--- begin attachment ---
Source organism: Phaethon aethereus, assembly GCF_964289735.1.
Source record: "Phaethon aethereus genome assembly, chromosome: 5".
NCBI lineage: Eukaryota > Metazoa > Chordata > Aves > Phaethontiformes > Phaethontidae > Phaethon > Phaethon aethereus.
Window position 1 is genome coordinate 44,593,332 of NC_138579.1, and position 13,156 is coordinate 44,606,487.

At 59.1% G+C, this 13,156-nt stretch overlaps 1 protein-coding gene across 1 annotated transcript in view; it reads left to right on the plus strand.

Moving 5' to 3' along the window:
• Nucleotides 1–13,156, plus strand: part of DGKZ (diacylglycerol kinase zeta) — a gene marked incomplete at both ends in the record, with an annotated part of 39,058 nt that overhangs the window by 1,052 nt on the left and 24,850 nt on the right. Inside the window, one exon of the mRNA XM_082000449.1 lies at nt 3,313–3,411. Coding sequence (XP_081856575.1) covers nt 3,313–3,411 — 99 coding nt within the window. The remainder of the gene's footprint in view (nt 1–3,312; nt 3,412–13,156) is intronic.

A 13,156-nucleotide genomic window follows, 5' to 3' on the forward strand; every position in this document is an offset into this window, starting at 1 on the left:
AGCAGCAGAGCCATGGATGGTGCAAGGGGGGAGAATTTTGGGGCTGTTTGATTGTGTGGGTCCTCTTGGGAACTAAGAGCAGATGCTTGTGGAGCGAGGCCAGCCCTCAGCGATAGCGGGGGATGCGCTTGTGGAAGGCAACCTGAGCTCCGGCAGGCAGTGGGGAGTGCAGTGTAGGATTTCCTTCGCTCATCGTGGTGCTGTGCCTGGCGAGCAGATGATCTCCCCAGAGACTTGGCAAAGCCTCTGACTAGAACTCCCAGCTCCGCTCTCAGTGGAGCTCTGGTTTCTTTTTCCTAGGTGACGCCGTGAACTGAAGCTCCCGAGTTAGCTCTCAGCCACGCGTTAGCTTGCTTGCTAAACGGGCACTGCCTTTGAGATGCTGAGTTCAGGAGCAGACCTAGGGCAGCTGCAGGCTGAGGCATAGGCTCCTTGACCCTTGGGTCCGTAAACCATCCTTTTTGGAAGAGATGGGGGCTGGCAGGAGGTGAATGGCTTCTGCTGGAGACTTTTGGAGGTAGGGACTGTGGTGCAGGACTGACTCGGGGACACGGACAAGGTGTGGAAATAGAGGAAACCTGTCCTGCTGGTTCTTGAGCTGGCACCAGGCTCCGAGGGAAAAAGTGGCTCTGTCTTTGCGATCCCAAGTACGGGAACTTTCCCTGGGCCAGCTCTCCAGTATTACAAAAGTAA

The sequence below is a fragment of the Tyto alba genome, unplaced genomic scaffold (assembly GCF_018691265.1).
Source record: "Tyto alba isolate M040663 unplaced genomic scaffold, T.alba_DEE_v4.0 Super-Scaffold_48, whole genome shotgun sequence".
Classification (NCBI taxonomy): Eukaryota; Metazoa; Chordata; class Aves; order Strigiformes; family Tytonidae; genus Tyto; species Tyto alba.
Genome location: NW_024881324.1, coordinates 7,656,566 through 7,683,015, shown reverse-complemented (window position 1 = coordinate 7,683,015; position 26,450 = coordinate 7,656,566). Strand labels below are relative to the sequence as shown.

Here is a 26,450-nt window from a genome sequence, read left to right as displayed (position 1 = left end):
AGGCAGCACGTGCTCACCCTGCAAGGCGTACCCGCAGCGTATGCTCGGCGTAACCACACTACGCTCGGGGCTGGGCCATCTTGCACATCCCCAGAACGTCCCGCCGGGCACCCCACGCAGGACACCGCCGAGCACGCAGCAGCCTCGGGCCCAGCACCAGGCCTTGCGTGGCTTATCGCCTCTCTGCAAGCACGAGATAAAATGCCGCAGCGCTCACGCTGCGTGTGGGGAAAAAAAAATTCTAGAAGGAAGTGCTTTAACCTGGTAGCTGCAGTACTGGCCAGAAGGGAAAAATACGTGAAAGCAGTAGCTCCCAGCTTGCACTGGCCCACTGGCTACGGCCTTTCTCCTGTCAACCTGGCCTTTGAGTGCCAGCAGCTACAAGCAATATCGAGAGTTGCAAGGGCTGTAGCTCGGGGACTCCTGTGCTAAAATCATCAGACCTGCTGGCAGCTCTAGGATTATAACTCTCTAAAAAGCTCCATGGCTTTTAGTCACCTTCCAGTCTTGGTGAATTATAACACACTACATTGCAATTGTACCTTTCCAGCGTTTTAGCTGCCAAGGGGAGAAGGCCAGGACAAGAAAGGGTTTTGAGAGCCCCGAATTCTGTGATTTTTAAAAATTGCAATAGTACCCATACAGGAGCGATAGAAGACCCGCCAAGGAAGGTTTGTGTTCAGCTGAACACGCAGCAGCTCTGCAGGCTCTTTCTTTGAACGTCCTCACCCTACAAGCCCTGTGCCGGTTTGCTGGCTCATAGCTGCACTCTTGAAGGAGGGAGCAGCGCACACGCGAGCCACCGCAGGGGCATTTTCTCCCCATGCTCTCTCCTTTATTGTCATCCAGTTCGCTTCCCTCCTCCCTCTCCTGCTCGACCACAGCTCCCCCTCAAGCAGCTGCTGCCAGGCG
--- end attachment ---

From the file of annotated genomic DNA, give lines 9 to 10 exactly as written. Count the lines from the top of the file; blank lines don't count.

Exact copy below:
AGCAGCAGAGCCATGGATGGTGCAAGGGGGGAGAATTTTGGGGCTGTTTGATTGTGTGGGTCCTCTTGGGAACTAAGAGCAGATGCTTGTGGAGCGAGGCCAGCCCTCAGCGATAGCGGGGGATGCGCTTGTGGAAGGCAACCTGAGCTCCGGCAGGCAGTGGGGAGTGCAGTGTAGGATTTCCTTCGCTCATCGTGGTGCTGTGCCTGGCGAGCAGATGATCTCCCCAGAGACTTGGCAAAGCCTCTGACTAGAACTCCCAGCTCCGCTCTCAGTGGAGCTCTGGTTTCTTTTTCCTAGGTGACGCCGTGAACTGAAGCTCCCGAGTTAGCTCTCAGCCACGCGTTAGCTTGCTTGCTAAACGGGCACTGCCTTTGAGATGCTGAGTTCAGGAGCAGACCTAGGGCAGCTGCAGGCTGAGGCATAGGCTCCTTGACCCTTGGGTCCGTAAACCATCCTTTTTGGAAGAGATGGGGGCTGGCAGGAGGTGAATGGCTTCTGCTGGAGACTTTTGGAGGTAGGGACTGTGGTGCAGGACTGACTCGGGGACACGGACAAGGTGTGGAAATAGAGGAAACCTGTCCTGCTGGTTCTTGAGCTGGCACCAGGCTCCGAGGGAAAAAGTGGCTCTGTCTTTGCGATCCCAAGTACGGGAACTTTCCCTGGGCCAGCTCTCCAGTATTACAAAAGTAA

The sequence below is a fragment of the Tyto alba genome, unplaced genomic scaffold (assembly GCF_018691265.1).